It’s raining in New York today—a steady, chilly flurry of fine raindrops that glues piles of sodden leaves to the sidewalks and collects in sloshing gutter-pools. It’s an in-between rain, heavy enough to discourage foot traffic but not so heavy that Sunday errands are completely abandoned.
Sunny days remind me of California—of blue skies and ocean swells and a smog-line on the horizon. Rainy days remind me of the Philippines.
Three and a half years ago I had my first rainy season—my first experience of rain without end, of cataracts drumming down endlessly on aluminum roofs, of trisikad wheels cutting furrows through riverine streets. I shivered through cold bucket baths and spent evenings on the porch of my host family’s home, watching the water pinball down the branches of the neighbor’s rambutan tree. I played Go Fish with Kate and Meryl and Nina while the little ones, Pan-Pan and Pau-Pau and Ann-Ann, tottered around on mud-splattered feet. There was also a game called Popcorn, a slightly more sophisticated version of Duck Duck Goose, and since I was clumsy and slow I was usually the goose.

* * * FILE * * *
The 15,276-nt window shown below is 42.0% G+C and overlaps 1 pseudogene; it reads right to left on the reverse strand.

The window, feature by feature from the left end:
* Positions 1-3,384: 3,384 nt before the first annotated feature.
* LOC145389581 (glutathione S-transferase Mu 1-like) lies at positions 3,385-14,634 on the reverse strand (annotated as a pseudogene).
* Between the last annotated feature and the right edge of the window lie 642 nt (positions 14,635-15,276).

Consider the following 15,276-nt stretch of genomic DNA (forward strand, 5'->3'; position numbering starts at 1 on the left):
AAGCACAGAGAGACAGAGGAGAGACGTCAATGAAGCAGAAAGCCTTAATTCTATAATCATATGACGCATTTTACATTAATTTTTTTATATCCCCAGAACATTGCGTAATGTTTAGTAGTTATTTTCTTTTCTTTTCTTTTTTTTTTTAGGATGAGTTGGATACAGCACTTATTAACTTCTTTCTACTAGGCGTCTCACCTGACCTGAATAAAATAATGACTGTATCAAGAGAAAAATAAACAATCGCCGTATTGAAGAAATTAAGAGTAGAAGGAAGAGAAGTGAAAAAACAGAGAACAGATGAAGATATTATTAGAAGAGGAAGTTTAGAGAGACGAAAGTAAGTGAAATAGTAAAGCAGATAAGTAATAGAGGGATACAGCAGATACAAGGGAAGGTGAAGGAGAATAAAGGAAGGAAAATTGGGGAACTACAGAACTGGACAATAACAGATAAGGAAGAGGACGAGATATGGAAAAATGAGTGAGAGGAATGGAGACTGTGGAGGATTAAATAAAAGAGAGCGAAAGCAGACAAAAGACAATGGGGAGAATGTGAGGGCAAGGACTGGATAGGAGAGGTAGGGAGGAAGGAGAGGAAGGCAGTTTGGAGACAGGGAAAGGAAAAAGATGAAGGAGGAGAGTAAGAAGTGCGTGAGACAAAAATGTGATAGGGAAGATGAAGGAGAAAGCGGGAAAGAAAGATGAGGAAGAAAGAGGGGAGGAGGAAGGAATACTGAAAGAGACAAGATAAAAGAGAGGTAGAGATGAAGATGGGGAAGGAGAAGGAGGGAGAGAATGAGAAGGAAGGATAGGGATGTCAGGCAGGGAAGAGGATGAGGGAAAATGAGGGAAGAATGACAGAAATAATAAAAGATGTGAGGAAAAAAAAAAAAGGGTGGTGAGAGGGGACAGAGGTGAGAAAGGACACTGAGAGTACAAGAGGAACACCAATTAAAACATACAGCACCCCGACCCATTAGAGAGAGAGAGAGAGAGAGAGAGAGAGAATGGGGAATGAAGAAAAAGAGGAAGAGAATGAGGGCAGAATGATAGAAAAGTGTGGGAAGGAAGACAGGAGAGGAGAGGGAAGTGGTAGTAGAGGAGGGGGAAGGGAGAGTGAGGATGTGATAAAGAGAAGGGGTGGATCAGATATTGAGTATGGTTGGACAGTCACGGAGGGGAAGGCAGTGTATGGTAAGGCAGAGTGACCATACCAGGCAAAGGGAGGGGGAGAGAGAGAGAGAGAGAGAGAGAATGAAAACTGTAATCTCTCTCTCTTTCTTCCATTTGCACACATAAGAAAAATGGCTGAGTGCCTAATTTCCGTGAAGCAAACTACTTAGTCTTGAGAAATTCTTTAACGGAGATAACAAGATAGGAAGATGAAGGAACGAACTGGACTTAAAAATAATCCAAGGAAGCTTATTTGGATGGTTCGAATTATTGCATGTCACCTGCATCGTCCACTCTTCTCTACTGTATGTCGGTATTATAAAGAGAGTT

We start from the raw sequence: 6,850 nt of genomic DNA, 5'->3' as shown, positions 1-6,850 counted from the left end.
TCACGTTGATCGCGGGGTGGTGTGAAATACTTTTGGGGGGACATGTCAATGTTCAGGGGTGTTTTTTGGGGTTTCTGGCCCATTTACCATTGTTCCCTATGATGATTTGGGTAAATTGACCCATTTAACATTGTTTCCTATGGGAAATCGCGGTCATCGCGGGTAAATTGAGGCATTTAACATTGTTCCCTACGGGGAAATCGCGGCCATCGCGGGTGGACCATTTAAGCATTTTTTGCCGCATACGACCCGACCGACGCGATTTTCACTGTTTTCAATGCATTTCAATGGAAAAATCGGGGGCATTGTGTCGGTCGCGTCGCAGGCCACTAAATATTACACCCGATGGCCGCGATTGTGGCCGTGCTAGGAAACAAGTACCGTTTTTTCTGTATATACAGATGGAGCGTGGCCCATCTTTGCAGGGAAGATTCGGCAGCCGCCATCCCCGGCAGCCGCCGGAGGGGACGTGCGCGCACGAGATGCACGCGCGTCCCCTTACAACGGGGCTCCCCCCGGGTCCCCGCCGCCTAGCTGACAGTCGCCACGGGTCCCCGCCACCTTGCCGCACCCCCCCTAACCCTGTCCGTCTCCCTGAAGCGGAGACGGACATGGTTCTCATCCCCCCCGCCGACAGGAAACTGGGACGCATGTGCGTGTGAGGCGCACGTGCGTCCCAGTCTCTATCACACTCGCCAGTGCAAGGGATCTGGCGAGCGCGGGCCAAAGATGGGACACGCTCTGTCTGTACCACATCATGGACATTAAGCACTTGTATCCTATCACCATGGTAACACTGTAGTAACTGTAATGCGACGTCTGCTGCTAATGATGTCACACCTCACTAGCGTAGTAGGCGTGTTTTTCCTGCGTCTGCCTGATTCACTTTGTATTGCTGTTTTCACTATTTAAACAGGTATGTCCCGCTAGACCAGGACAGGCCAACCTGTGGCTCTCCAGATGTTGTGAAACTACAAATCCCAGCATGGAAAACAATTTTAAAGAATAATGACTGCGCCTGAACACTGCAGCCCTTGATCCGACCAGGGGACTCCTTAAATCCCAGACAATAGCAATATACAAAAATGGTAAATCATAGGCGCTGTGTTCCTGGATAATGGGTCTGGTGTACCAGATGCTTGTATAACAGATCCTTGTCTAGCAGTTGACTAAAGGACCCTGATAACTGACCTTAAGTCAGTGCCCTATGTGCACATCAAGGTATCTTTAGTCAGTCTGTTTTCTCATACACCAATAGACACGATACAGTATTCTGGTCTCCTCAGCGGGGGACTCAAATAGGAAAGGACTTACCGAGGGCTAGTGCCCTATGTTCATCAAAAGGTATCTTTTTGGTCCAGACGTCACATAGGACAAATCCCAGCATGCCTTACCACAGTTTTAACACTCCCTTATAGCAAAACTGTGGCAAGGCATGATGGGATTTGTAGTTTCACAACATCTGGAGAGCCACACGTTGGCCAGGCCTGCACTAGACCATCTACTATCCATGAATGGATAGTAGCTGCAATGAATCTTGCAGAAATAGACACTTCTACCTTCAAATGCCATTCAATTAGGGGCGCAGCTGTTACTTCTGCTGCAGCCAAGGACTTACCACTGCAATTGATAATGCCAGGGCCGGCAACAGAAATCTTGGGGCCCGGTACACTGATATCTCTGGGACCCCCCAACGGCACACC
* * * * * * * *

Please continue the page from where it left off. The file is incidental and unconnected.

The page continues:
Later, when I had my own house, I’d awake to the blissful sounds of rain and throw my doors and windows open. I lived on the back alley of my subdivision, and behind my house stretched acres of empty fields—lush, green, raw fields. I had a banana tree whose golden fruit mysteriously vanished while I was at work—its enormous elephant-ear leaves drooped seductively over my fence, attracting scavengers. During the rains I sat in my doorway and watched rivulets streaming from those leaves. Stood under them, dry, feeling the coolness of the bagyo air.
I miss it. I miss it.